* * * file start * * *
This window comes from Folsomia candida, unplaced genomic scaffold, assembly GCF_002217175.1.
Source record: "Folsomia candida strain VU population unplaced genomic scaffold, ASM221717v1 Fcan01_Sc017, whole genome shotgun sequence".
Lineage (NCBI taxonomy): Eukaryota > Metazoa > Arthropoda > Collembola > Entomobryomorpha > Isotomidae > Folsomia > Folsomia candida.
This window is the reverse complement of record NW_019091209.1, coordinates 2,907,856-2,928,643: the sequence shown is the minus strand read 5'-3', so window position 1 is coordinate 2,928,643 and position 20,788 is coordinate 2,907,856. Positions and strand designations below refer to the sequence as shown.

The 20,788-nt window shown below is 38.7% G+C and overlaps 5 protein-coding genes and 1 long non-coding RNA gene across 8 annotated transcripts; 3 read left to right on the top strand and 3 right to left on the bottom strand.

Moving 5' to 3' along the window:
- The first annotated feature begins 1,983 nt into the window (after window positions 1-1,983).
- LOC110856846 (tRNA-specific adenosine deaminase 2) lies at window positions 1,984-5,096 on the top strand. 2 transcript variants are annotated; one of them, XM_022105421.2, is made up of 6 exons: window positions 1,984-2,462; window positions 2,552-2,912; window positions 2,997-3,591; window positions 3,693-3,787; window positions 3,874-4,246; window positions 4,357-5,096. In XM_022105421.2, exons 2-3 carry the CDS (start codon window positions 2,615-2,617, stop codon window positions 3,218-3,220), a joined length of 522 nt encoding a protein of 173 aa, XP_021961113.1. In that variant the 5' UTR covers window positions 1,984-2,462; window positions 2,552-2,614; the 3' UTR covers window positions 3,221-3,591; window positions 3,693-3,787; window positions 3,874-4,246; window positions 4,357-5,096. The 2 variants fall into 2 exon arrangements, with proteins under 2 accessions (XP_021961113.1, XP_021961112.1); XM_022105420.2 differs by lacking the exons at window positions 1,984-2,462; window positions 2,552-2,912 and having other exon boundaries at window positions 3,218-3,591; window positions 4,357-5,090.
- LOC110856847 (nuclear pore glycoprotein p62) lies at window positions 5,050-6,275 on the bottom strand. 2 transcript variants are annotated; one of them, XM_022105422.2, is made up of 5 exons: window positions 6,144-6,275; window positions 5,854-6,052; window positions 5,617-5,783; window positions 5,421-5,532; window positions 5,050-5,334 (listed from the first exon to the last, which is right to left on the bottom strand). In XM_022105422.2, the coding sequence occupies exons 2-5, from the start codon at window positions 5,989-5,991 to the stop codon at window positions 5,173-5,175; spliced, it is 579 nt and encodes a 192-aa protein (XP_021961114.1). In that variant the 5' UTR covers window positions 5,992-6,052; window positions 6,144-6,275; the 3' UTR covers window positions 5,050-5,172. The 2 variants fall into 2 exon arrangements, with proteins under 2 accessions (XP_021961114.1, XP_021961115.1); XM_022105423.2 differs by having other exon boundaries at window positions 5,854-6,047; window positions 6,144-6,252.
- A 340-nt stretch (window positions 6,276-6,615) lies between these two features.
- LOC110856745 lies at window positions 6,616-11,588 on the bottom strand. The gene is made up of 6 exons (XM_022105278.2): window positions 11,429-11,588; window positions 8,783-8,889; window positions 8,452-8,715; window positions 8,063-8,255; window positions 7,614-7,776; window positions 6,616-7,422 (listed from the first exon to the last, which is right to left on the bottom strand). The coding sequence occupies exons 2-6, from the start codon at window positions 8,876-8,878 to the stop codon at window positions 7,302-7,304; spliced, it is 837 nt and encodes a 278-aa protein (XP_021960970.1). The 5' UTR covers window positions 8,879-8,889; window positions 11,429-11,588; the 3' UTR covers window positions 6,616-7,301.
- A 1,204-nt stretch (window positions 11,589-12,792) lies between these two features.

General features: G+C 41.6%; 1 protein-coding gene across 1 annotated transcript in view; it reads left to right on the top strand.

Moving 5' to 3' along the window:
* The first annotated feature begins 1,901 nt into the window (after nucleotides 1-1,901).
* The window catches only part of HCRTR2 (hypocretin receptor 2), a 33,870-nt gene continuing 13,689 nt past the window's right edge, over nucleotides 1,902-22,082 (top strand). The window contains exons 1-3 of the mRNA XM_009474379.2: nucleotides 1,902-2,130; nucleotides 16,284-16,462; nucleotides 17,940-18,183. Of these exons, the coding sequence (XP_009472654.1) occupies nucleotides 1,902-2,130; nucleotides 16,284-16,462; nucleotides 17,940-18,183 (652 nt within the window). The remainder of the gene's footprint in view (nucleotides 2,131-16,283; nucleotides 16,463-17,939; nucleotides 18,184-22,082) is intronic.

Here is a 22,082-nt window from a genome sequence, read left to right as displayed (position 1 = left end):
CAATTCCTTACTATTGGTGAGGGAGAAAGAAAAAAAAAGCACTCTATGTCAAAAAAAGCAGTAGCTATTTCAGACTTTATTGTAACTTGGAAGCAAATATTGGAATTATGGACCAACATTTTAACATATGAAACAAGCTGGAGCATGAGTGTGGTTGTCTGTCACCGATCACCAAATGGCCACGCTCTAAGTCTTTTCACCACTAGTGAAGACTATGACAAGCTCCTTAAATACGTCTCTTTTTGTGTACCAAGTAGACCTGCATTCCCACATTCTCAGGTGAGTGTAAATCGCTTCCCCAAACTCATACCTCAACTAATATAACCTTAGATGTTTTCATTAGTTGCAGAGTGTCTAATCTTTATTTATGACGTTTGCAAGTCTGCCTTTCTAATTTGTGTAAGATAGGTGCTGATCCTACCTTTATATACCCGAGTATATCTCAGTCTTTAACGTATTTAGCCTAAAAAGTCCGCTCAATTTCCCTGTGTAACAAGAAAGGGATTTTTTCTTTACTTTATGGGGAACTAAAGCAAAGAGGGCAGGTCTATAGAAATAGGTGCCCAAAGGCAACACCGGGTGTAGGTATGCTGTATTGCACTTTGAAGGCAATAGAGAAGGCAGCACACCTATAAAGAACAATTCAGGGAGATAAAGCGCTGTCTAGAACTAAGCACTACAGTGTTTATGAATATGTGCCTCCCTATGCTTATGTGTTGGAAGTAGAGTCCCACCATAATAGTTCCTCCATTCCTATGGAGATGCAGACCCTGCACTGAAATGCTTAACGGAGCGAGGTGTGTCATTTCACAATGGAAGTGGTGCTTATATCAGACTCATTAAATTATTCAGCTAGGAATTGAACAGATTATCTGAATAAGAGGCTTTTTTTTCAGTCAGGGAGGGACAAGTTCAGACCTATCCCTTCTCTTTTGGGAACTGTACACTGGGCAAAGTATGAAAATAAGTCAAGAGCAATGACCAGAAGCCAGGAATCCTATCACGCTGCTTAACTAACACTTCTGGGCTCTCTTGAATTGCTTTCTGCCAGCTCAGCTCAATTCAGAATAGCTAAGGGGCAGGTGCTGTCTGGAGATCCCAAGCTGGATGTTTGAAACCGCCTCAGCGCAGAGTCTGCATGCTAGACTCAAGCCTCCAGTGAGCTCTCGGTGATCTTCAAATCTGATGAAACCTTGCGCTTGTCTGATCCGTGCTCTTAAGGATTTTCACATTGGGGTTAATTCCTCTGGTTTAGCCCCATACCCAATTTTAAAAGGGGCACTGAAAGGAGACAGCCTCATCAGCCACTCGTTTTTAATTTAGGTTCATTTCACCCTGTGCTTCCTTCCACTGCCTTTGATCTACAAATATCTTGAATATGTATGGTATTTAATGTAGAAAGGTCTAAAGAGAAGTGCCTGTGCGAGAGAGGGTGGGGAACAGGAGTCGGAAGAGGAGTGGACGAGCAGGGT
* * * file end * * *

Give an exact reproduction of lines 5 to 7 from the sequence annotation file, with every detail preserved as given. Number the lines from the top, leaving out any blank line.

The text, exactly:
The 20,788-nt window shown below is 38.7% G+C and overlaps 5 protein-coding genes and 1 long non-coding RNA gene across 8 annotated transcripts; 3 read left to right on the top strand and 3 right to left on the bottom strand.

Moving 5' to 3' along the window:
- The first annotated feature begins 1,983 nt into the window (after window positions 1-1,983).